House committee rebuffs Bush on abortion

Wednesday, May 2nd 2001, 12:00 am
By: News On 6

WASHINGTON (AP) _ In a rebuff of President Bush, the House International Relations Committee approved a Democratic measure Wednesday that would overturn the ban on aiding foreign organizations that discuss abortion with their clients or advocate abortion rights.

The 26-22 vote saw three Republicans side with unanimous Democrats to add the provision to the $8.2 billion State Department authorization bill for 2002.

It would upend the order Bush imposed as his first act after taking office.

``This issue, in our view, is a freedom of speech issue, not an abortion issue,'' Rep. Tom Lantos, D-Calif., the committee's top Democrat, said shortly before the vote, focusing as most Democrats did on the free speech aspects.

Committee Chairman Henry Hyde, R-Ill., who has opposed abortion for decades, denounced the measure, saying, ``Don't exterminate unborn children.''

Rep. Barbara Lee, D-Calif., who sponsored the measure, said, ``Let me clarify right off the bat that no U.S. funds go to perform abortions abroad. This has been our nation's policy since 1973,'' when Congress passed a provision to that effect sponsored by Sen. Jesse Helms, R-N.C.

Both Republicans and Democrats indicated the full House might pass the authorization bill with Lee's amendment intact. The last vote on the issue _ a House roll call last summer on whether to make the ban law _ won by just 11 votes. It never became law.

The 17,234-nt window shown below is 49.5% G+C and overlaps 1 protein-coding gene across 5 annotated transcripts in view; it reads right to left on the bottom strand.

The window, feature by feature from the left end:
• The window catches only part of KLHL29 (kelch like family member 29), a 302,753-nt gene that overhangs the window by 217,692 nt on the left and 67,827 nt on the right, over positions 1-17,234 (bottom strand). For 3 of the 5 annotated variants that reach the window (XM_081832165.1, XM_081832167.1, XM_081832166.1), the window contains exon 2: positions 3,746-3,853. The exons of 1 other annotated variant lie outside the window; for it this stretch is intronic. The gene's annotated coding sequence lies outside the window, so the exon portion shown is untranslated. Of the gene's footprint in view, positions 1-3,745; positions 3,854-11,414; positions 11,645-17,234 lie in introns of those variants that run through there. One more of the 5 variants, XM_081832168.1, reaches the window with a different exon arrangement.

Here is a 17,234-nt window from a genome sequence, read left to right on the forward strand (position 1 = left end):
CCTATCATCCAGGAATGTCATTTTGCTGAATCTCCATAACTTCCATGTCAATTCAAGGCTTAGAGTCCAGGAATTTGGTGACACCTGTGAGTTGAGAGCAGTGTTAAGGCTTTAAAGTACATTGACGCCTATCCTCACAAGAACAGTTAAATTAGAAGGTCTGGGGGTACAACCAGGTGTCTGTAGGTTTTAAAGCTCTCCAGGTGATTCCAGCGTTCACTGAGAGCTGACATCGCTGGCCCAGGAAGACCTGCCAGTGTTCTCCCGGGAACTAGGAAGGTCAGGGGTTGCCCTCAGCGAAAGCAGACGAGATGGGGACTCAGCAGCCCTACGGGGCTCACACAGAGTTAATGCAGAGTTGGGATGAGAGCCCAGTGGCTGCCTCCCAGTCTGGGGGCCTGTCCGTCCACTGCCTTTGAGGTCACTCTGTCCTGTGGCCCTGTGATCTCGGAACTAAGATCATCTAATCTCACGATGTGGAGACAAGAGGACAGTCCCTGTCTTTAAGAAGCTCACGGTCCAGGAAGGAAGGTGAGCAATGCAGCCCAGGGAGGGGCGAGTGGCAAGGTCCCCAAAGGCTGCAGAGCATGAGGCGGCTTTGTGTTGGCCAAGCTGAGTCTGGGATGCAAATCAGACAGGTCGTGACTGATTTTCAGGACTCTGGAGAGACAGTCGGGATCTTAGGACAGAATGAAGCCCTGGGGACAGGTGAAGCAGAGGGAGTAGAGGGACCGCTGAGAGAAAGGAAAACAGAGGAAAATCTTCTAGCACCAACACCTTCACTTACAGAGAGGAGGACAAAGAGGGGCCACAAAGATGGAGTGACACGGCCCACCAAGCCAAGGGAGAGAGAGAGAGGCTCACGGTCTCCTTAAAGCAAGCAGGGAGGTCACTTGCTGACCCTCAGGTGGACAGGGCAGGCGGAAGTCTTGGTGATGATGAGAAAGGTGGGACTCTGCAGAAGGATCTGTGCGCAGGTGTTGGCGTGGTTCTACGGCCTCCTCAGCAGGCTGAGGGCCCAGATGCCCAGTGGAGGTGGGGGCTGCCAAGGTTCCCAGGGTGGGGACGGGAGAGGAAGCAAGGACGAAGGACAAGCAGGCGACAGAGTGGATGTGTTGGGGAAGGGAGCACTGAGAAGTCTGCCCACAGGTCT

Hyde warned immediately before the vote: ``If this amendment prevails, the bill will be vetoed,'' taking down with it $582 million to pay the second installment of back dues to the United Nations, among other things.

The restrictions on foreign aid are referred to as the ``Mexico City policy'' because former President Reagan first announced his plans to implement the strategy at a 1984 population conference there.

The first President Bush continued it, but President Clinton overturned it _ occasionally through veto threats _ except when he allowed it to become law for a year as a compromise to gain passage of a bill that included money for some back U.N. dues.

Hyde predicted in an interview Wednesday that the provision overturning the Mexico City policy would lose on the House floor but then added, ``There's always a doubt'' what will happen when the House votes.

Republicans stressed that the Mexico City policy does not take any money away from the $425 million the administration requested for global population assistance, but merely directs that it go only to organizations that do not foster abortions.

The Republicans who voted for Lee's amendment were Reps. Benjamin Gilman and Amo Houghton of New York and Jim Leach of Iowa.